We recommend working with a professional to create separate plans for each goal. Determine how much you’ll need and how much to invest each month. Then revisit your plan regularly to make sure you stay on course.

Myth: “My taxes will be lower when I retire.”

The number one surprise we see among retirees is that their taxes aren’t actually lower, especially if they only have tax-deferred accounts. Diversifying from a tax perspective gives you more flexibility and control over your taxable income in retirement, which also affects Medicare premiums and after-tax Social Security benefits.

For example, in addition to owning tax-deferred IRAs and 401(k)s that postpone taxes until retirement, you may want to put some money into tax-free Roth accounts if available to you. With a Roth, you’re essentially prepaying future taxes at today’s rates, which creates a level of certainty that can benefit you both financially and psychologically.

So which types of accounts are right for you? Every investor is different, but these general rules of thumb often apply:

- Early years: Invest in Roth accounts and pay taxes now when your income is low.
- Middle years: Invest in a healthy mix of tax-deferred and tax-free accounts.
- Later years: Invest in tax-deferred accounts during your peak earning years and put off taxes until retirement, when your income may be lower.

Once you reach your 60s, consider converting part of your tax-deferred accounts to Roths each year to steadily build up your pool of tax-free retirement dollars. One idea is to convert just enough each year so that the income from the conversion doesn’t push you into a higher tax bracket. Speaking to a tax professional can help clarify these options.

Taxable accounts should also be part of the mix, especially if you own stocks or other investments generating long-term capital gains. In tax-deferred accounts, those gains may be taxed at higher rates as ordinary income when withdrawn, which means you’d keep less of the earnings for yourself.

The number one surprise we see among retirees is that their taxes aren’t actually lower, especially if they only have tax-deferred accounts.

Finally, think about your goals when deciding among retirement accounts. Some make more sense if you plan to spend the money yourself, while others are better suited for leaving to future generations.

Next steps: Explore two ways to invest for retirement
  • - Talk with a dedicated J.P. Morgan Advisor about using our goals-based planning approach to save for retirement while also meeting other financial needs.
  • - If you prefer to invest on your own, check out the helpful resources available through You InvestSM and our retirement planning webpage.

Not all investment ideas referenced are suitable for all investors. Investing involves market risk, including the possible loss of principal. There is no guarantee that investment objectives will be reached. Diversification/asset allocation do not guarantee a profit or protect against a loss.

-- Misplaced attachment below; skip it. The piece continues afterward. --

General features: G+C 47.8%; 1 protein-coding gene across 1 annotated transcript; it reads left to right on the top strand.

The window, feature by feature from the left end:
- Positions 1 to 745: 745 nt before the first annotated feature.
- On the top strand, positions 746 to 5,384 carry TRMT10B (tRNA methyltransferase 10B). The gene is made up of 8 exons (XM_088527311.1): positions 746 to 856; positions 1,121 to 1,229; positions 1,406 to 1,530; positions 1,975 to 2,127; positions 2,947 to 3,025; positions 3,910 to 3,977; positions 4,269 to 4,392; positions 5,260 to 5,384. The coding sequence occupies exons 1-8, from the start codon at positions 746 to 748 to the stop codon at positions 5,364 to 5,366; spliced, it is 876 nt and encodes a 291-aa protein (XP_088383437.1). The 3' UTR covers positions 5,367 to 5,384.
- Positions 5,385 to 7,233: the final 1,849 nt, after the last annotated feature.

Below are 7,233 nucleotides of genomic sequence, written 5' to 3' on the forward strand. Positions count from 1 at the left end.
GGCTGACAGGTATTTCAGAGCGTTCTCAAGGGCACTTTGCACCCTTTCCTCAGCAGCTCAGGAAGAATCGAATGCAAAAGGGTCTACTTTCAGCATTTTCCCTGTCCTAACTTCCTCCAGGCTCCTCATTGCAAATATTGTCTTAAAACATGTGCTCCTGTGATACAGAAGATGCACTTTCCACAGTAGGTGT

Opinions and estimates offered constitute our judgment as of the date of this material and are subject to change without notice, as are statements of financial market trends, which are based on current market conditions. We believe the information provided here is reliable, but do not warrant its accuracy or completeness. This material is not intended as an offer or solicitation for the purchase or sale of any financial instrument. The views and strategies described herein may not be suitable for all investors. This material has been prepared for informational purposes only, and is not intended to provide, and should not be relied on for, accounting, legal or tax advice. References to future returns are not promises or even estimates of actual returns a client portfolio may achieve. Any forecasts contained herein are for illustrative purposes only and are not to be relied upon as advice or interpreted as a recommendation.

Tax-aware strategies seek to reduce capital gains. There is no guarantee that they will eliminate them. The views and strategies described herein may not be suitable for all investors. Opinions, estimates, and investment strategies and views expressed in this document constitute our judgment based on current market conditions and are subject to change without notice. This material should not be regarded as research or a J.P. Morgan research report, nor is it intended as an offer or solicitation for the purchase or sale of any financial instrument. It is not possible to invest directly in an index. Speak with your J.P. Morgan representative concerning your personal investment needs and allocation requirements.

Investment products and services are offered through J.P. Morgan Securities LLC (JPMS), a registered broker-dealer and investment advisor, member of FINRA and SIPC. Annuities are made available through Chase Insurance Agency, Inc. (CIA), a licensed insurance agency, doing business as Chase Insurance Agency Services, Inc. in Florida. JPMS, CIA and JPMorgan Chase Bank, N.A. are affiliated companies under the common control of JPMorgan Chase & Co. Products not available in all states.

© 2019 JPMorgan Chase & Co.